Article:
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Swallow or Swift?

At a glance, swallows and swifts, both graceful fliers, look much alike. But swifts — like this Chimney Swift — have longer, slimmer wings and short bodies, enabling them to glide for long periods. Their glides are punctuated by rapid, stiff bursts of wing-beats. Swallows, on the other hand, flex... read more »

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Topics & Themes:  birding, birdwatching, flight

Canary in a Coal Mine

Beginning in 1911, miners in Great Britain carried a canary in a cage with them down into the mines. Why? Carbon monoxide can build to deadly levels, and it has no smell. If the canary weakened or stopped singing, miners knew to get out of the mine — and quickly. Why use a bird instead of, say, a... read more »

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Topics & Themes:  history

Cowbird Song and Password

As most young male birds get ready to leave the nest, they learn their species’ song by hearing their male parent sing it again and again. They imprint on their father’s song. So how does a Brown-headed Cowbird, raised by parents of a different species, learn to sing the correct song? The ... read more »

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Topics & Themes:  nesting, vocalization

Chickadees Fledge!

Dasha Gudalewicz lives east of Seattle and followed this little family of Black-capped Chickadees.Someone's hungry...Help arrives on the sceneVery tasty. Still hungry...Satisfied for the moment...Good thing, because somebody else is hungry!Just in time!Takin' a break.No wonder the adult chickadee... read more »

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Topics & Themes:  nesting

Ameex Testing

Testing is on progress read more »

Anhingas - Snakebirds

In the black water of a Louisiana bayou, the water ripples where a slender form glides just beneath the surface. It appears to be a snake, but look closer at the long, narrow spike of a beak. It’s a Snakebird, a colloquial name for the Anhinga, swimming with just its head and neck above the water... read more »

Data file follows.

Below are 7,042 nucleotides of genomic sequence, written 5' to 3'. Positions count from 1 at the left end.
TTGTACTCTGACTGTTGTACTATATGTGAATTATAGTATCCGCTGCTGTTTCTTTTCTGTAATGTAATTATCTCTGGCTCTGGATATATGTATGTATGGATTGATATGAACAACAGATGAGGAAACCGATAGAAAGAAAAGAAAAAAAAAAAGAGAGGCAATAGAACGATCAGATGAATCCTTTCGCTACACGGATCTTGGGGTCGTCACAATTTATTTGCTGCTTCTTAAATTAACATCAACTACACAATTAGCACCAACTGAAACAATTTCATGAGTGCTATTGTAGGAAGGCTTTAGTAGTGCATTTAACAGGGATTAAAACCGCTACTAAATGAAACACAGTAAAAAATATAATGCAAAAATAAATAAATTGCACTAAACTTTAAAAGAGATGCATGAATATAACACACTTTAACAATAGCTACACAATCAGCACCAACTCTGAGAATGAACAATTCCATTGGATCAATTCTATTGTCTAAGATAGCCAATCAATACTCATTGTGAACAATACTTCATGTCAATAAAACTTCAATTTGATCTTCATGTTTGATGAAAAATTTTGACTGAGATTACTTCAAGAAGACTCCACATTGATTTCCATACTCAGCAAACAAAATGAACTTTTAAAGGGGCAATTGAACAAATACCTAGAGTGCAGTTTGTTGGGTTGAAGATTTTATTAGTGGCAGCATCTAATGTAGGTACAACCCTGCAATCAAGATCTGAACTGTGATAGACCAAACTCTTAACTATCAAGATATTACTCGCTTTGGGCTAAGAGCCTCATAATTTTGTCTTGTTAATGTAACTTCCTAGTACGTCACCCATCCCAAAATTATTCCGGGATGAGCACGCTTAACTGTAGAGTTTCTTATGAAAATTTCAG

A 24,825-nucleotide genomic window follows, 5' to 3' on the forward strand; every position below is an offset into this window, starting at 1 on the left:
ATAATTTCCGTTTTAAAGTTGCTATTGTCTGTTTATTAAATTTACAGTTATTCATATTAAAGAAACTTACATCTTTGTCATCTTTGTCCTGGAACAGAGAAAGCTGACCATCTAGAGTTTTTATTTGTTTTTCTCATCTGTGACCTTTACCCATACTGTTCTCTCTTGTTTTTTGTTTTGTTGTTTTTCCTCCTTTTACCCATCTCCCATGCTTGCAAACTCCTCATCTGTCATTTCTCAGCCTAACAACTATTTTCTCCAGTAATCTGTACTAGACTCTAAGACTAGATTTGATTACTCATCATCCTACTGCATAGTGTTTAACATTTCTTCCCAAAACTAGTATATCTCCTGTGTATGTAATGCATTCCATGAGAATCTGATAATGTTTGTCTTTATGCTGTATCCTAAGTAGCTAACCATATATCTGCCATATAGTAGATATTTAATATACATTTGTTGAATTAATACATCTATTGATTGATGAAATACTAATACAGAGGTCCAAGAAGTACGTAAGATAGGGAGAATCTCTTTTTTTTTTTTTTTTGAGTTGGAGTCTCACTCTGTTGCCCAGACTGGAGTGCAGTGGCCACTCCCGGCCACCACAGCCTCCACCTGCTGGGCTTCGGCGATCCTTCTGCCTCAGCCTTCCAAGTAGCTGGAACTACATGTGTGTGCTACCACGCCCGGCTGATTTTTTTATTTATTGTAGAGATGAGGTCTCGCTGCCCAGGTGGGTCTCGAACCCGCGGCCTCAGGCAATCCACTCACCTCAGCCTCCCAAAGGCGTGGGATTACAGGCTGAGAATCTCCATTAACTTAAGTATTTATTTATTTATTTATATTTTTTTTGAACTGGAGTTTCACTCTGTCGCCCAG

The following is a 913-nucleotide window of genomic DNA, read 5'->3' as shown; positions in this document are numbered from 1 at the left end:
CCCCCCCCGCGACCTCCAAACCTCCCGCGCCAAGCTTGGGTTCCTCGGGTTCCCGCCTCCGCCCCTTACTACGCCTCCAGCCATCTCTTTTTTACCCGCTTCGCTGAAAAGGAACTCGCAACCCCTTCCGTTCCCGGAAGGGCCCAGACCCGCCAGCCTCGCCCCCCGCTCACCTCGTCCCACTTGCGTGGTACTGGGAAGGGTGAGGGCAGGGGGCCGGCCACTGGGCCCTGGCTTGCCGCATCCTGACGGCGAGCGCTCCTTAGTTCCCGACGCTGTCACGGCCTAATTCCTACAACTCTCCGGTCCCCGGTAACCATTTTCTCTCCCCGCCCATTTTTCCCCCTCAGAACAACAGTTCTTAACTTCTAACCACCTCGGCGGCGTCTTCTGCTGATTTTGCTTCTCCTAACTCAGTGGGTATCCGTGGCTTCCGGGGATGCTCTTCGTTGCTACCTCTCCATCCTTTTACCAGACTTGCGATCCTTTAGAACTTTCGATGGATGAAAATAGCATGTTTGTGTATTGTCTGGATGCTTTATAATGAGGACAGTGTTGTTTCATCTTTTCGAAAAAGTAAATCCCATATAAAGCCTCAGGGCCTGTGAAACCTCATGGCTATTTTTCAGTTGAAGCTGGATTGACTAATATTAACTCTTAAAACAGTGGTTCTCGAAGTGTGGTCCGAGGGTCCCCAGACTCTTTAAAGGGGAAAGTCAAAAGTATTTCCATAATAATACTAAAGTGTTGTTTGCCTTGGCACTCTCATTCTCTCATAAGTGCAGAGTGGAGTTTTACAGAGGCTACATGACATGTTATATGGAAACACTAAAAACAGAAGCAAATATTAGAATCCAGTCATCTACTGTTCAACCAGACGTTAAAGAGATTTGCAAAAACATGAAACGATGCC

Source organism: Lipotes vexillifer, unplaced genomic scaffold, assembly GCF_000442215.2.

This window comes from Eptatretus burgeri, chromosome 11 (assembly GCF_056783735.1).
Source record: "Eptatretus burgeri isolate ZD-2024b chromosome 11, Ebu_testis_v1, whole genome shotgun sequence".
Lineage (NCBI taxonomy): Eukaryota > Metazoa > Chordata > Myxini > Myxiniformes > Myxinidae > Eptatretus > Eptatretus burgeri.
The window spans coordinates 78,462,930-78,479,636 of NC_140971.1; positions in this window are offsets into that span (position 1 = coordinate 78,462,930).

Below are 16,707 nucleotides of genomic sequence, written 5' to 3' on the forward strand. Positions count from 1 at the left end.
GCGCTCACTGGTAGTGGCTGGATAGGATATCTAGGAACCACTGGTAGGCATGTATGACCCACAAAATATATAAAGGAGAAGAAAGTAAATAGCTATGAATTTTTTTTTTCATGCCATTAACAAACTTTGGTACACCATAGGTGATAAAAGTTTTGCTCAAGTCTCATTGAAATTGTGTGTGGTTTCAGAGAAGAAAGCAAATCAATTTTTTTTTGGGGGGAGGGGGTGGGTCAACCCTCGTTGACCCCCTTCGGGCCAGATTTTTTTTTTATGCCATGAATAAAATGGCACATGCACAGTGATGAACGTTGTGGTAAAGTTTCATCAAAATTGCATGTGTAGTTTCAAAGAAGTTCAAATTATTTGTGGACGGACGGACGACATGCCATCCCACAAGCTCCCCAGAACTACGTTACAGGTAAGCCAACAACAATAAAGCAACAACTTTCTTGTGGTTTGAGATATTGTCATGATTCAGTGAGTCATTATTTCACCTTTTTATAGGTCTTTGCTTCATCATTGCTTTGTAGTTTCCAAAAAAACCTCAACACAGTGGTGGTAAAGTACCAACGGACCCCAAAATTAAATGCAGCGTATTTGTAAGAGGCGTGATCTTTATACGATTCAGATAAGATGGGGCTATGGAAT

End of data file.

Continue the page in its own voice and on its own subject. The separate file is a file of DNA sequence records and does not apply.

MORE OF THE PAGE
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Swallow-tailed Kite

There's a bird of prey in the American Southeast that takes grace to an utterly new level: the Swallow-tailed Kite. A sleek raptor with a white head, slender black wings, and a long, deeply forked black tail, the Swallow-tailed Kite almost never flaps its wings. The bird makes sudden tight turns,... read more »

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Topics & Themes:  flight

Adaptations for Flight

Birds evolved not only wings, but many other adaptations that make it possible to fly. Feathers provide insulation, waterproofing, and a lightweight means to become airborne. Birds have honeycombed or hollow bones, reducing body weight. And instead of weighty jawbones and teeth, birds evolved a... read more »

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Topics & Themes:  flight

Flyin' in the Rain

Most birds are mostly waterproof. Their feathers, aided by oil from preen glands, keep them pretty watertight. So why do birds avoid flying during rainstorms? It may have more to do with the air than with the water. Rainstorms tend to occur when atmospheric pressure is low. Air in a low-pressure... read more »

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Topics & Themes:  flight

Northern Goshawks and Fire

Among the great firs and Ponderosa pines of Stanislaus National Forest in central California, Northern Goshawk nestlings crowd a platform nest of branches and pine needles halfway up a mature fir tree. In 2013, what’s known as the Rim Fire occurred, and some of the area burned with high intensity... read more »

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Topics & Themes:  ecology, nesting

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